"We alway write an image to someone." (Folon; BMCc from memory)
In the mid-1980's I created what I called my "Envelope Art". I would make designs on postal envelopes and mail them to friends. Note 1: There is a Rizzoli publication: "Lettres a Giorgio", by Jean-Michel Folon (Belgian, 1934--2005), which consists of beautiful watercolor painted envelopes. Obviously, Folon's envelopes are much better art than mine. On the other hand, I have always believed I came up with my idea before I saw the Rizzoli book, i.e., I do not think I copied my artform from something I had seen somebody else do. I reinvented this wheel all by my ownsome. Note 2: My art was limited by my profound lack of freehand drawing talent/skill, the limit of which is something like a simple cat face (above). Note 3: I even got a publication out of my "envelope art": "The Envelope as an Art Form: Computer-Aided Images". Leonardo: Journal of the International Society for the Arts, Science and Technology, 1984, 17(1).
Most of the time I programmed my design using an IBM Research vector graphics application, YDS (Yorktown Drawing System), which rendered the image on a Tektronix monitor. I printed the image on IBM Research's high-resolution photo compositor (APS-5), Xerox copied that, cut and folded and pasted one of the copies, added postage stamp(s) (integrated into the design...), and mailed it. I would usually take each letter to a Post Office and ask the Post Office clerk to hand-cancel it, occasionally even asking the clerk to put the postmark in a specific position.
Reactions from Post Office employees ranged from the Post Mistress (female Postmaster) of the Crompond, New York post office, who found the envelopes delightful (I made/sent her one), to a Post Office clerk who grumbled that what I was doing was against postal regulations. As best I know, all my "envelopes" got delivered to their intended recipients. I would sometimes mail two copies of the envelope, and ask the recipient to return one to me for my archive.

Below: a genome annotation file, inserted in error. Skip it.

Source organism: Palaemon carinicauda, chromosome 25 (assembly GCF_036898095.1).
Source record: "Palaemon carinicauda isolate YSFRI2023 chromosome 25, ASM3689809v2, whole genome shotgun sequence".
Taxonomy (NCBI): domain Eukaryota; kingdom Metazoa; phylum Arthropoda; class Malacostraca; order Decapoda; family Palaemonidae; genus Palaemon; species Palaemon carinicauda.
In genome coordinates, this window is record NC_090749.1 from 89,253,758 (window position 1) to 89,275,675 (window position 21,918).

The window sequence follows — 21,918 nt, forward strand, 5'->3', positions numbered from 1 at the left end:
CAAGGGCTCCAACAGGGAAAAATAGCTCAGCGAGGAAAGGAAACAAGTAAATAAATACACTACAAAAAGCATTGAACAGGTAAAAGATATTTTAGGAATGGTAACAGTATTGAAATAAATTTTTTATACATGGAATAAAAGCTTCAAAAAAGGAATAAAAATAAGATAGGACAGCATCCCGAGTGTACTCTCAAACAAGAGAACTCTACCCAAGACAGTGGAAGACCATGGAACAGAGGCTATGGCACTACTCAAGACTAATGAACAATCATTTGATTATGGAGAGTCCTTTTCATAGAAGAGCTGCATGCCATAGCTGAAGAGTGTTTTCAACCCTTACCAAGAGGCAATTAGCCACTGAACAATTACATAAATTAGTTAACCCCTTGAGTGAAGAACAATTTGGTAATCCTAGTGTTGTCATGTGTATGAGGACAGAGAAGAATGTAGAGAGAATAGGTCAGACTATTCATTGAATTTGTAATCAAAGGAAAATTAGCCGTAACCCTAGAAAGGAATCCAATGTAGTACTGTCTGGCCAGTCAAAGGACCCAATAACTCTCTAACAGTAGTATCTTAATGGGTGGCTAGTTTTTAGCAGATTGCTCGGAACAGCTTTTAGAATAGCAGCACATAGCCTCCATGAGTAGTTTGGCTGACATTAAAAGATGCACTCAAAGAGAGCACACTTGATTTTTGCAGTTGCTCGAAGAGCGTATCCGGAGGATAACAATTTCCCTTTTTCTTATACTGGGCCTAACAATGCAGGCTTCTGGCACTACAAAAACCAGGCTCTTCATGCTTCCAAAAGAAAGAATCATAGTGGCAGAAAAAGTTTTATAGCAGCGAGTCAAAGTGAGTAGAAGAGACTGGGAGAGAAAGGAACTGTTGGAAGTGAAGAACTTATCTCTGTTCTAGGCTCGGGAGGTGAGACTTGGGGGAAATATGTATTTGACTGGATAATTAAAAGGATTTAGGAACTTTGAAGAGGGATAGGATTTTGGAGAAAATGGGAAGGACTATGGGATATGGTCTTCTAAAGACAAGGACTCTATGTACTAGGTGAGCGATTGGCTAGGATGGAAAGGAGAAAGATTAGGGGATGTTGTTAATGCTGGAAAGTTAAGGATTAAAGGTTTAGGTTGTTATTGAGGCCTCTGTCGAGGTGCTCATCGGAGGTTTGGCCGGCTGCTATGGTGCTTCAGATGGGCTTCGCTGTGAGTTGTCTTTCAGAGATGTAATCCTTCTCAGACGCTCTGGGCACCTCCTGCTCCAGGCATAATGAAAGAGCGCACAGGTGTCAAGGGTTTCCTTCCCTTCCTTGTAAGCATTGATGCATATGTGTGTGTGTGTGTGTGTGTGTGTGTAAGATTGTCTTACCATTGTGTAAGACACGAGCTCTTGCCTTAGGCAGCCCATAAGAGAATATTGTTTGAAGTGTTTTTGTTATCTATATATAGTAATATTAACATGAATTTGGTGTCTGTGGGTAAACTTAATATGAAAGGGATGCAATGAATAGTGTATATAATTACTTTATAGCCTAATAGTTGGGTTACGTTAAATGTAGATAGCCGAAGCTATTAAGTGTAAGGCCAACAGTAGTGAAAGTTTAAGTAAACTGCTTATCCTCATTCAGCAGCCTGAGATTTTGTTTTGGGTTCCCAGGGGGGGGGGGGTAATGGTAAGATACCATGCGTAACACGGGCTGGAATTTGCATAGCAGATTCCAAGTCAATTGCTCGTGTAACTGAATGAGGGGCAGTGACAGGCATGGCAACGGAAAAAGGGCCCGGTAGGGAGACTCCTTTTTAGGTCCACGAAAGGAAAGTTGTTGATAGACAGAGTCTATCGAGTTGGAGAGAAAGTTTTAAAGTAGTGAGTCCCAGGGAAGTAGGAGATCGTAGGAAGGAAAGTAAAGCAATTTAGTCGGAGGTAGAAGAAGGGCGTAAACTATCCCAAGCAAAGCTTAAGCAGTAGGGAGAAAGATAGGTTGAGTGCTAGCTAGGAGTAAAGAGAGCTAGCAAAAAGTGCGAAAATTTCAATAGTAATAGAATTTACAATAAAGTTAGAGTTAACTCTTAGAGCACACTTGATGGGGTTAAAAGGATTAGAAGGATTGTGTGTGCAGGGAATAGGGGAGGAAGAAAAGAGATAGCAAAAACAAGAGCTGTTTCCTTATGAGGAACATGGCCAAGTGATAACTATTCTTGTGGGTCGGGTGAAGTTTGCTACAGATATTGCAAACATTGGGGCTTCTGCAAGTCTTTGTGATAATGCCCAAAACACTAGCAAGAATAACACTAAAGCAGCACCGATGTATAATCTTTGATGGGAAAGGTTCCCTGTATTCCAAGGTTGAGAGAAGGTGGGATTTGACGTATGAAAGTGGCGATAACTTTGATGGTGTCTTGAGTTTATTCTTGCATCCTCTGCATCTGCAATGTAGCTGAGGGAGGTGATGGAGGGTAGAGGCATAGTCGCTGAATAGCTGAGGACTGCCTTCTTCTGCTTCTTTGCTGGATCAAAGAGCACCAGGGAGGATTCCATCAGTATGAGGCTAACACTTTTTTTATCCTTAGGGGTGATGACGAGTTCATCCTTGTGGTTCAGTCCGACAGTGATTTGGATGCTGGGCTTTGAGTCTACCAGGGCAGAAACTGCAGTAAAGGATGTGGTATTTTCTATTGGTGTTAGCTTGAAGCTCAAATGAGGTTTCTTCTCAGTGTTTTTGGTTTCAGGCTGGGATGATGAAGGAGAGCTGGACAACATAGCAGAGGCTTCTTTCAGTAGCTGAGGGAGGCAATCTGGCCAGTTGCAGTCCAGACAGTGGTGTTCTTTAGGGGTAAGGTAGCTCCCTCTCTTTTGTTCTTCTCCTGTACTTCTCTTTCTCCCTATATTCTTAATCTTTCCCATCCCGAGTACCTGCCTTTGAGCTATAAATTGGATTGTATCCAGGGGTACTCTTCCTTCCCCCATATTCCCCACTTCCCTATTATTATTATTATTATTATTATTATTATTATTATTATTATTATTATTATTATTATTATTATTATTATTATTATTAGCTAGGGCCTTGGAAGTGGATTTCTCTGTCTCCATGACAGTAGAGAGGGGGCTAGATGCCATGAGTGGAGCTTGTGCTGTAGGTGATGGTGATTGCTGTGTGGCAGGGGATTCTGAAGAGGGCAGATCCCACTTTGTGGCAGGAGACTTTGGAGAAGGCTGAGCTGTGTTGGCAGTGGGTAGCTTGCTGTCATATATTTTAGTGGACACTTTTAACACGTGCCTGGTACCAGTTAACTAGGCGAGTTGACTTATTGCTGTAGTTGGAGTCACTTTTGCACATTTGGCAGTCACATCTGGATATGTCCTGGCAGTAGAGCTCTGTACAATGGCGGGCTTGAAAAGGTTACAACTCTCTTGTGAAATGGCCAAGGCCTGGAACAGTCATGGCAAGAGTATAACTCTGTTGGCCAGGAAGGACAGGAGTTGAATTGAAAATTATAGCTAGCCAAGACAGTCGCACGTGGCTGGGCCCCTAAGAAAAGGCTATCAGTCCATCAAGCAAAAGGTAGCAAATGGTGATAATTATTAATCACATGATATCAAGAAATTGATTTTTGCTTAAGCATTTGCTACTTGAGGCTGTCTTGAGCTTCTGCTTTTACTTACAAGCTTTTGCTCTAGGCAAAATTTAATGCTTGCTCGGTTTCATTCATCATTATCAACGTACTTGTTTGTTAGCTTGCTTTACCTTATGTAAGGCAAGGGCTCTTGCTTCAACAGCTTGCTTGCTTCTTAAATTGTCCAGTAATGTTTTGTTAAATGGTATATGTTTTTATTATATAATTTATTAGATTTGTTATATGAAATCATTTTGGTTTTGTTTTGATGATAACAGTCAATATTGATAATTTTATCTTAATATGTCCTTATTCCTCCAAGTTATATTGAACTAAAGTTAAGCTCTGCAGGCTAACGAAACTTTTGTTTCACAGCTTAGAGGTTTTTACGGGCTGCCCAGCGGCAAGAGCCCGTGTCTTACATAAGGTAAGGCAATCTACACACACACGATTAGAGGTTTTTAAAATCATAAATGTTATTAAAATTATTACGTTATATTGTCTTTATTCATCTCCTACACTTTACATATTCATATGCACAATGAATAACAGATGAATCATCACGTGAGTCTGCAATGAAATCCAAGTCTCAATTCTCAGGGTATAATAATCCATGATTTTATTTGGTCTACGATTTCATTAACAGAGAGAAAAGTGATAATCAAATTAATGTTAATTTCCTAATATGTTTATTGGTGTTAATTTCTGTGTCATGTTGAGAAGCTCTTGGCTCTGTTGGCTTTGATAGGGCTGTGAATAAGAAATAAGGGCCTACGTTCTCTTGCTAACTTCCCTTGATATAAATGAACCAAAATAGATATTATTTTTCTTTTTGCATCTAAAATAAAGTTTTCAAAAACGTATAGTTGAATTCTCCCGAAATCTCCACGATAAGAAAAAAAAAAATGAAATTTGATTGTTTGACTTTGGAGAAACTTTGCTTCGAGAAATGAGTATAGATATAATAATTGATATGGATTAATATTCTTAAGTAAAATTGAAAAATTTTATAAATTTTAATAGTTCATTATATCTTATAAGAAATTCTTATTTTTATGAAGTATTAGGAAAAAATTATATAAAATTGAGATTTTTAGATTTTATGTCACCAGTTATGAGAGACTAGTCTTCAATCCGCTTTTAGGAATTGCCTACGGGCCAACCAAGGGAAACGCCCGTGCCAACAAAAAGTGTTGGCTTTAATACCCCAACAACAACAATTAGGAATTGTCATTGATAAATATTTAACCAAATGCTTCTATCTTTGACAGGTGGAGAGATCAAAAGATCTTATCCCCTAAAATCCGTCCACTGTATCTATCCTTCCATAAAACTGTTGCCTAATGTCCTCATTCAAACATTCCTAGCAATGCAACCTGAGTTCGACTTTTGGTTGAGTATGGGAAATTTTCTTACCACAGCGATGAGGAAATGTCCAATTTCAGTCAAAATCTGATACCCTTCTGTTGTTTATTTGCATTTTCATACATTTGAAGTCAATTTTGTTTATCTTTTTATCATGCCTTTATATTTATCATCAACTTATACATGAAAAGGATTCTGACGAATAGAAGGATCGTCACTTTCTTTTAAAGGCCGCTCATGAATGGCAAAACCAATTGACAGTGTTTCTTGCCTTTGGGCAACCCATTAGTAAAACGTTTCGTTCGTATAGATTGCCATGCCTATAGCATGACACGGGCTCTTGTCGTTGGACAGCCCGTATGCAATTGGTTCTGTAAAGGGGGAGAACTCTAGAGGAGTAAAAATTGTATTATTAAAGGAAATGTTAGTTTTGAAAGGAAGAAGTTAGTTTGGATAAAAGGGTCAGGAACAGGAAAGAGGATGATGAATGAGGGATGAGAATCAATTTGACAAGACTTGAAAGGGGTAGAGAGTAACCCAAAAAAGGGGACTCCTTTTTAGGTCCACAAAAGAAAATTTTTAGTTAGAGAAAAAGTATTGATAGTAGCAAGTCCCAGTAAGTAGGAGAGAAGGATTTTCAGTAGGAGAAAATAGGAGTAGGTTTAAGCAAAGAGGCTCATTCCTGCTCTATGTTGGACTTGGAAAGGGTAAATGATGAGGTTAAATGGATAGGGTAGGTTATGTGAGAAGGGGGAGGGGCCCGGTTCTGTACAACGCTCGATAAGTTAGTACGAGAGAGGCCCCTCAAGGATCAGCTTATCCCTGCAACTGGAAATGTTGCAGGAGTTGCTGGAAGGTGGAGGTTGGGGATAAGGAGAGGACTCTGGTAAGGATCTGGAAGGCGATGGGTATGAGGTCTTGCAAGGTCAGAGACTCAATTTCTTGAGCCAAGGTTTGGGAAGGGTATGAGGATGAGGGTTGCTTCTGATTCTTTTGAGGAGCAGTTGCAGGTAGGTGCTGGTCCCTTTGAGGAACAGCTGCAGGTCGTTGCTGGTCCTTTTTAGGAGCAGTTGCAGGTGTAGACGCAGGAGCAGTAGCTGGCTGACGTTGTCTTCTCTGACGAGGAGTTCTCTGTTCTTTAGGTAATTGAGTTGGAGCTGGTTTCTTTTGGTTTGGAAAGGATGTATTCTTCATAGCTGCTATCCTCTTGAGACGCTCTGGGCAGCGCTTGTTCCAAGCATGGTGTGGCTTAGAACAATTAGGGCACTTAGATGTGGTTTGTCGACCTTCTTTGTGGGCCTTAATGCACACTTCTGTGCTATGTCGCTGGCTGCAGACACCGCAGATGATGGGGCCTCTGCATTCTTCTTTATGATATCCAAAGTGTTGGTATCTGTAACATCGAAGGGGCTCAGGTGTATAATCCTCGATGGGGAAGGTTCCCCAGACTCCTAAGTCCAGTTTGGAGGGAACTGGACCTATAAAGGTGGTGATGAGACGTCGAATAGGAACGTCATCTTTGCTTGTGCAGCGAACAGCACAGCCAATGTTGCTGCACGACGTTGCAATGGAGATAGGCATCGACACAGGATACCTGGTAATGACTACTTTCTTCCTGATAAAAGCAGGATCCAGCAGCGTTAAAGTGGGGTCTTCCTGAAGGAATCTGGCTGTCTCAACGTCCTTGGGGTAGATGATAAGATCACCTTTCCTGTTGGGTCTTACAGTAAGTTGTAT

Following are eleven examples:
Here's a different piece of my mailart (not produced at IBM Research). Professor McClintock had a competition, in the TC Department of Communication in Education, to design a picture for a project about Maxwell's Demon (I forget the details), ca. 1985. Maxwell's Demon is a clever little dude who beats universal Entropy by creating more order than his very act of creating that order produces new disorder. I believe mine was the only entry submitted, so I think I won by default (or maybe the prize was withdrawn for lack of enough competitors → for how can one person compete against just themself?).
My entry: a very poorly drawn (the best I could do!) elevator operator, who puts particles (ASCII characters) flying around in random motion, each, off at the floor where it will contribute to universal good order without generating collateral damage entropic side-effects. He does this by opening and closing a sliding door, to let each individual particle fly out of the random motion chamber (left) into its proper place in the ordered text chamber (right), at just the right moment. Such a triumph of mind over matter is not possible, just like it is not possible to cool a whole room by running an unventilated air conditioner in the middle of said room (such an air conditioner just moves the existing heat in the room around, while adding the heat generated by its own operation to it).
Below left: There was a big todo in The New York Times newspaper (+2021.04.12) about the "Salvator Mundi" painting which apparently Leonardo da Vinci painted but from the picture it looks like kitsch to me. A tempest in a teapot. Below right: Everybody's favorite sculpture. Welcome to the art world!
If I who can draw nothing but a simple cat face (I would like to be a [wise and long lived] house cat) can do it, you can too. Below is a Mondriaan painting which I have rotated 45° and signed. "Go[l]d is in the details." (Mies van der Rohe; BMcC modified) Below that is a cartoon I have modified with the most rudimentary MS Windows "paint" and screen shot programs, again, with zero "artistic" ability or skill, and some persons have liked it on Quora (not that that makes it any good, of course).